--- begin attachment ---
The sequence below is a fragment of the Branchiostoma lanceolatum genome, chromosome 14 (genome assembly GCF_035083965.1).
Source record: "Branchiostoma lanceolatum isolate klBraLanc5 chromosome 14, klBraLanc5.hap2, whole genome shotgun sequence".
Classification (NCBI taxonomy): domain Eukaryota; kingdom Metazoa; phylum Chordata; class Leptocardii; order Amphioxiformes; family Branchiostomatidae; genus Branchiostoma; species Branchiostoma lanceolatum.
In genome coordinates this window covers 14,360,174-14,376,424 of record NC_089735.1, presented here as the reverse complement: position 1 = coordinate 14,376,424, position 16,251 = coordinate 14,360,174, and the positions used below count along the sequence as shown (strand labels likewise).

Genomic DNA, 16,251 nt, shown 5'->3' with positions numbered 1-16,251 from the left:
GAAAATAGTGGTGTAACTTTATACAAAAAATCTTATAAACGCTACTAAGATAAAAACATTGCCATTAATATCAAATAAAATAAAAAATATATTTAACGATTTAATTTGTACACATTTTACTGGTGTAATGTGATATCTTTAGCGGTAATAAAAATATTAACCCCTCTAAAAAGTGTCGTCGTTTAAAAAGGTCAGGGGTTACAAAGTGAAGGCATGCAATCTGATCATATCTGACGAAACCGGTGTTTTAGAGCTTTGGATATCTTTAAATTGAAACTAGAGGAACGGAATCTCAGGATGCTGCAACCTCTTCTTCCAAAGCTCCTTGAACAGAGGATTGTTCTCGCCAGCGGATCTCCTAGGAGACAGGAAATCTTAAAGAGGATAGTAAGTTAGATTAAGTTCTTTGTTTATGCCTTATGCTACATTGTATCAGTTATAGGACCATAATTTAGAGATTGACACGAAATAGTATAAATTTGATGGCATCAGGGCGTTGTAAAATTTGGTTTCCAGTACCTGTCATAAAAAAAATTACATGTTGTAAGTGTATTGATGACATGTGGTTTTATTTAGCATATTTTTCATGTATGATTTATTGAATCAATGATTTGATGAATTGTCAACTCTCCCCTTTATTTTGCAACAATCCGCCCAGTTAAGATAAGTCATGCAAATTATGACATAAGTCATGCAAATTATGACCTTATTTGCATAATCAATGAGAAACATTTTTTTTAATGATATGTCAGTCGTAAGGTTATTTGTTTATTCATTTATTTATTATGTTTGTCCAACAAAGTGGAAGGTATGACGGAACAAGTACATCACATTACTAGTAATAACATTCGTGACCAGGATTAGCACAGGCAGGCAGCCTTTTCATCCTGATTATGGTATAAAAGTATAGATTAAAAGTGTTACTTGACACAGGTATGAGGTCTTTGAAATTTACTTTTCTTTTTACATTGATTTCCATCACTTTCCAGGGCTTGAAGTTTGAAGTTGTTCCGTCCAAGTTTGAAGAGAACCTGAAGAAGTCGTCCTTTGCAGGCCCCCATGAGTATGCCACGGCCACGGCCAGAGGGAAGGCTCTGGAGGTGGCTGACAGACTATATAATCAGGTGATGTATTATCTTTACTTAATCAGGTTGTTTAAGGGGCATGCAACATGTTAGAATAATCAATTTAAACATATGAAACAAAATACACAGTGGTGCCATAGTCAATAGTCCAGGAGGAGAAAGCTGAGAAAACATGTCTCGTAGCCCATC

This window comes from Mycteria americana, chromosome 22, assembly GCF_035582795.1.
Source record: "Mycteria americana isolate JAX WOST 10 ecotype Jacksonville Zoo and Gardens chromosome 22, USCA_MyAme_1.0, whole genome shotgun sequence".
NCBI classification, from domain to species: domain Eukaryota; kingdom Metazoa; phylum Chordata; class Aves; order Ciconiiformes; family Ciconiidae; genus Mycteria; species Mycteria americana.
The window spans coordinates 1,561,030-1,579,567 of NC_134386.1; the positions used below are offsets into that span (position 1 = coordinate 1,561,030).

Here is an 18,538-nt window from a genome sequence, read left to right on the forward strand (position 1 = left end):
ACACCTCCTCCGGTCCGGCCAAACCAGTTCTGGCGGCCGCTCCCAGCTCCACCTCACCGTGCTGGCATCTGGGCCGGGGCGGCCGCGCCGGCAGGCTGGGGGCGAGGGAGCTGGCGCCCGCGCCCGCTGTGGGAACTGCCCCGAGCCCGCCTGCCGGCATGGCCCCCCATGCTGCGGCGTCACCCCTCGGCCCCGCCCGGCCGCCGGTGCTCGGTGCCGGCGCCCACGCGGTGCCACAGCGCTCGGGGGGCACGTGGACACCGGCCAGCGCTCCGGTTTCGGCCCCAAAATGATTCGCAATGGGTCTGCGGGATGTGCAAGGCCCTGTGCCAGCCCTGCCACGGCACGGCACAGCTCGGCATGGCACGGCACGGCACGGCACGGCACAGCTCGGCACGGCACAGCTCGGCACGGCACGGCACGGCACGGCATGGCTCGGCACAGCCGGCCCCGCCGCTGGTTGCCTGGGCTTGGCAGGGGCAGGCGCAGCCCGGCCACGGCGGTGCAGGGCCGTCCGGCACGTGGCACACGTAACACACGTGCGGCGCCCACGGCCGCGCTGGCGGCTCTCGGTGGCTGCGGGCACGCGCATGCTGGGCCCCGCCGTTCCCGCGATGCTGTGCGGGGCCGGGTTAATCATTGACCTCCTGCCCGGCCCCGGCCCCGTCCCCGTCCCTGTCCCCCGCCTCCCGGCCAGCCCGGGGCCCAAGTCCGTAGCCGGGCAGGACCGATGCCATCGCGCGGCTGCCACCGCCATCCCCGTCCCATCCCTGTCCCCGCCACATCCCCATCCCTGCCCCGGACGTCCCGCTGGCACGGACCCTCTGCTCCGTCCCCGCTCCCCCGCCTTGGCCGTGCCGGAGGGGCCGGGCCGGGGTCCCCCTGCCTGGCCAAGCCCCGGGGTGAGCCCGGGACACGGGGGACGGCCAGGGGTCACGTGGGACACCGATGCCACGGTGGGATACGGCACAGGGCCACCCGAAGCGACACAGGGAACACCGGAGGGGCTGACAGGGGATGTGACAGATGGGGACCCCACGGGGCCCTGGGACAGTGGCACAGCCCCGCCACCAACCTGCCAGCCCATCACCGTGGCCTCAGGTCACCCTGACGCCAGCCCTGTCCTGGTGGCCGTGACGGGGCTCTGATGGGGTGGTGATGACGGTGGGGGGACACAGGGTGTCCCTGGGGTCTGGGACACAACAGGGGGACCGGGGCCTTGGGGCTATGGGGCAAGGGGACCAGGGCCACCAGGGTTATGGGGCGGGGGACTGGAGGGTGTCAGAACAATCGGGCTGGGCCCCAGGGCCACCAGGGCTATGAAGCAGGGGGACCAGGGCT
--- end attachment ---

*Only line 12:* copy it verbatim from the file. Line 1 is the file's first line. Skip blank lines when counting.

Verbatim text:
ACACCTCCTCCGGTCCGGCCAAACCAGTTCTGGCGGCCGCTCCCAGCTCCACCTCACCGTGCTGGCATCTGGGCCGGGGCGGCCGCGCCGGCAGGCTGGGGGCGAGGGAGCTGGCGCCCGCGCCCGCTGTGGGAACTGCCCCGAGCCCGCCTGCCGGCATGGCCCCCCATGCTGCGGCGTCACCCCTCGGCCCCGCCCGGCCGCCGGTGCTCGGTGCCGGCGCCCACGCGGTGCCACAGCGCTCGGGGGGCACGTGGACACCGGCCAGCGCTCCGGTTTCGGCCCCAAAATGATTCGCAATGGGTCTGCGGGATGTGCAAGGCCCTGTGCCAGCCCTGCCACGGCACGGCACAGCTCGGCATGGCACGGCACGGCACGGCACGGCACAGCTCGGCACGGCACAGCTCGGCACGGCACGGCACGGCACGGCATGGCTCGGCACAGCCGGCCCCGCCGCTGGTTGCCTGGGCTTGGCAGGGGCAGGCGCAGCCCGGCCACGGCGGTGCAGGGCCGTCCGGCACGTGGCACACGTAACACACGTGCGGCGCCCACGGCCGCGCTGGCGGCTCTCGGTGGCTGCGGGCACGCGCATGCTGGGCCCCGCCGTTCCCGCGATGCTGTGCGGGGCCGGGTTAATCATTGACCTCCTGCCCGGCCCCGGCCCCGTCCCCGTCCCTGTCCCCCGCCTCCCGGCCAGCCCGGGGCCCAAGTCCGTAGCCGGGCAGGACCGATGCCATCGCGCGGCTGCCACCGCCATCCCCGTCCCATCCCTGTCCCCGCCACATCCCCATCCCTGCCCCGGACGTCCCGCTGGCACGGACCCTCTGCTCCGTCCCCGCTCCCCCGCCTTGGCCGTGCCGGAGGGGCCGGGCCGGGGTCCCCCTGCCTGGCCAAGCCCCGGGGTGAGCCCGGGACACGGGGGACGGCCAGGGGTCACGTGGGACACCGATGCCACGGTGGGATACGGCACAGGGCCACCCGAAGCGACACAGGGAACACCGGAGGGGCTGACAGGGGATGTGACAGATGGGGACCCCACGGGGCCCTGGGACAGTGGCACAGCCCCGCCACCAACCTGCCAGCCCATCACCGTGGCCTCAGGTCACCCTGACGCCAGCCCTGTCCTGGTGGCCGTGACGGGGCTCTGATGGGGTGGTGATGACGGTGGGGGGACACAGGGTGTCCCTGGGGTCTGGGACACAACAGGGGGACCGGGGCCTTGGGGCTATGGGGCAAGGGGACCAGGGCCACCAGGGTTATGGGGCGGGGGACTGGAGGGTGTCAGAACAATCGGGCTGGGCCCCAGGGCCACCAGGGCTATGAAGCAGGGGGACCAGGGCT